Patients with Alzheimer disease being treated with cholinesterase inhibitors have a greater decline in their mental status after taking concurrent anticholinergic drugs for prolonged periods. This combination should be avoided as anticholinergic drugs reduce the therapeutic efficacy of cholinesterase inhibitors. Moreover, anticholinergic drugs can interact with cholinesterase inhibitors to produce bradycardia.
  Use of anticholinergic drugs for overactive bladder together with those prescribed for psychiatric or neurologic indications that also have anticholinergic properties can lead to pharmacodynamic drug interactions that might produce an anticholinergic toxicity (Michel et al 2009).
  Levels of the anticholinergic drugs can be increased to high levels by CYP3A4 inhibitors such as macrolide antibiotics (eg, erythromycin, anti-HIV agents, antidepressants, and calcium channel blockers). Therefore, this combination is contraindicated.
Adverse effects
  Adverse effects of anticholinergics may be neurologic or non-neurologic. Non-neurologic symptoms and signs of anticholinergic effect include: dry, sore throat due to decreased mucous production and cessation of perspiration leading to increased body temperature as well as tachycardia, urinary retention, constipation, and increased intraocular pressure, which may be dangerous for people with narrow-angle glaucoma.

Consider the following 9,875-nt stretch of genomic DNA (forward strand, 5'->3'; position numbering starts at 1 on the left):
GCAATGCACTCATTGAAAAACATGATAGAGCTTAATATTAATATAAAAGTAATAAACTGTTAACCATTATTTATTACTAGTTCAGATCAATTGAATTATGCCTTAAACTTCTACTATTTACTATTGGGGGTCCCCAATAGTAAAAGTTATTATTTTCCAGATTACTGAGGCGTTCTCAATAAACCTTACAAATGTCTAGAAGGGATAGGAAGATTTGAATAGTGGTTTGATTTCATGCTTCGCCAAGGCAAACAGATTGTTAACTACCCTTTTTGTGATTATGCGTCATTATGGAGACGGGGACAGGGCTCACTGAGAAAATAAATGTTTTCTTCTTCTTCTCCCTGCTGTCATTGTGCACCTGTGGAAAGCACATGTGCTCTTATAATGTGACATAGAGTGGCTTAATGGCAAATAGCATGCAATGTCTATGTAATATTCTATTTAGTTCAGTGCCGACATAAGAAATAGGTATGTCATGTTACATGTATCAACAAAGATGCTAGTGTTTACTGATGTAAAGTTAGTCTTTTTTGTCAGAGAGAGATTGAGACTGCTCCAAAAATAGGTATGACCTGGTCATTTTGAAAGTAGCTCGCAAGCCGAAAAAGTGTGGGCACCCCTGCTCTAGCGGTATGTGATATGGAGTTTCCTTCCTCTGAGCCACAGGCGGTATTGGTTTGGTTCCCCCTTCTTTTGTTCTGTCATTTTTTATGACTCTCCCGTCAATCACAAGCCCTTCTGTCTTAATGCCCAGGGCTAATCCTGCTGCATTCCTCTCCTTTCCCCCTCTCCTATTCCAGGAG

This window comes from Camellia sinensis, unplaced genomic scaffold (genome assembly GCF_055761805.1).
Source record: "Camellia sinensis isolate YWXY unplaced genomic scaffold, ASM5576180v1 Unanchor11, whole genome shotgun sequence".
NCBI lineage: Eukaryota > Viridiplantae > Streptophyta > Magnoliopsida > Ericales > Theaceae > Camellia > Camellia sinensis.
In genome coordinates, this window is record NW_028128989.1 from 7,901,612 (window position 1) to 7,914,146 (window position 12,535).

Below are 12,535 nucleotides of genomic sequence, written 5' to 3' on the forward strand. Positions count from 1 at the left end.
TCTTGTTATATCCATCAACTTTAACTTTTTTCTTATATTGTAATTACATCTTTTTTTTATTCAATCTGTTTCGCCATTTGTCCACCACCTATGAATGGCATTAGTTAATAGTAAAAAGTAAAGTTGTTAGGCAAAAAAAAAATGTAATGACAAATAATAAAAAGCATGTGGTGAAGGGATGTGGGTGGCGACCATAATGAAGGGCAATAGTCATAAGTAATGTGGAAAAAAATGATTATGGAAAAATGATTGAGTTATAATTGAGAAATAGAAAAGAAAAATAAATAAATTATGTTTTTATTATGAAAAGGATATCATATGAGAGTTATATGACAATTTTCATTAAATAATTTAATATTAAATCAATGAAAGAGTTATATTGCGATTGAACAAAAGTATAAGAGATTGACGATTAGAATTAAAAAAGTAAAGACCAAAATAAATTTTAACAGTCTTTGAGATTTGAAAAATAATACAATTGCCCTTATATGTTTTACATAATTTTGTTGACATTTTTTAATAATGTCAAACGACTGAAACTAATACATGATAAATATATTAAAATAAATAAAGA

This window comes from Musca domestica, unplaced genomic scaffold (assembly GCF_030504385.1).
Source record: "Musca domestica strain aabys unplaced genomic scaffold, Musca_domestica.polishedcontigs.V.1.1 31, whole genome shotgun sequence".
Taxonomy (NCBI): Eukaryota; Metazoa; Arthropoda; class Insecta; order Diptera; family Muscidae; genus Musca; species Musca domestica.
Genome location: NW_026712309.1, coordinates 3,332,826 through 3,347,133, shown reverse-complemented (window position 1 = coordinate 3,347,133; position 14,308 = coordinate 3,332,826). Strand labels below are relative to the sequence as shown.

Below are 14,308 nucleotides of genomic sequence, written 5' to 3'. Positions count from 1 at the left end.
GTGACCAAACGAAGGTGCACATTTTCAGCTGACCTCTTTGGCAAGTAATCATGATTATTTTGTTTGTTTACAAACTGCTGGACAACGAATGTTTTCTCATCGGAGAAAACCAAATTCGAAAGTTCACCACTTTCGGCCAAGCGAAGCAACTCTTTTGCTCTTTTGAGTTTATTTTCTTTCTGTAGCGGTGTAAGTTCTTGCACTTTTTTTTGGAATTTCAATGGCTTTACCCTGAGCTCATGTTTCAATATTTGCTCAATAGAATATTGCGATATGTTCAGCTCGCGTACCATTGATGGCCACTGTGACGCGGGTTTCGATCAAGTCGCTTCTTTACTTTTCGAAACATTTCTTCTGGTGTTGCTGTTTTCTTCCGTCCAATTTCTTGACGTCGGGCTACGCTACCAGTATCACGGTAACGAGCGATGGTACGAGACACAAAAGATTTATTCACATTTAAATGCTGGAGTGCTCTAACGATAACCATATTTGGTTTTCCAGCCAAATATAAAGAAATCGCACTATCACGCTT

Neurologic signs of anticholinergic effect include ataxia, pupil dilation with blurred vision, anddiplopia. Effects in the central nervous system resemble those associated with delirium. Neurotoxicity of anticholinergics is termed “acute cholinergic syndrome,” and other manifestations besides those of delirium include cognitive impairment and visual, auditory, and sensory hallucinations. Seizures, coma, and death may occur rarely. Anticholinergic syndrome is more likely to be caused by drugs with central anticholinergic effects that cross the blood-brain barrier and block muscarinic cholinergic receptors (Moos 2007). Drugs reported to be associated with anticholinergic syndrome are listed in Table 1.

Table 1. Drugs That Can Produce Anticholinergic Syndrome

• Anesthesia, analgesia, and postoperative medications
  – Atropine sulfate
  – Benzodiazepines
  – Halothane
  – Hyoscine
  – Influrane
  – Ketamine
  – Opioids
  – Transdermal scopolamine
• Antiarrhythmics
  – Propafenone
  – Quinidine
• Antiasthmatics
  – Ipratropium bromide
• Antiemetics
  – Cyclizine
  – Meclizine
• Antihistaminics with anticholinergic activity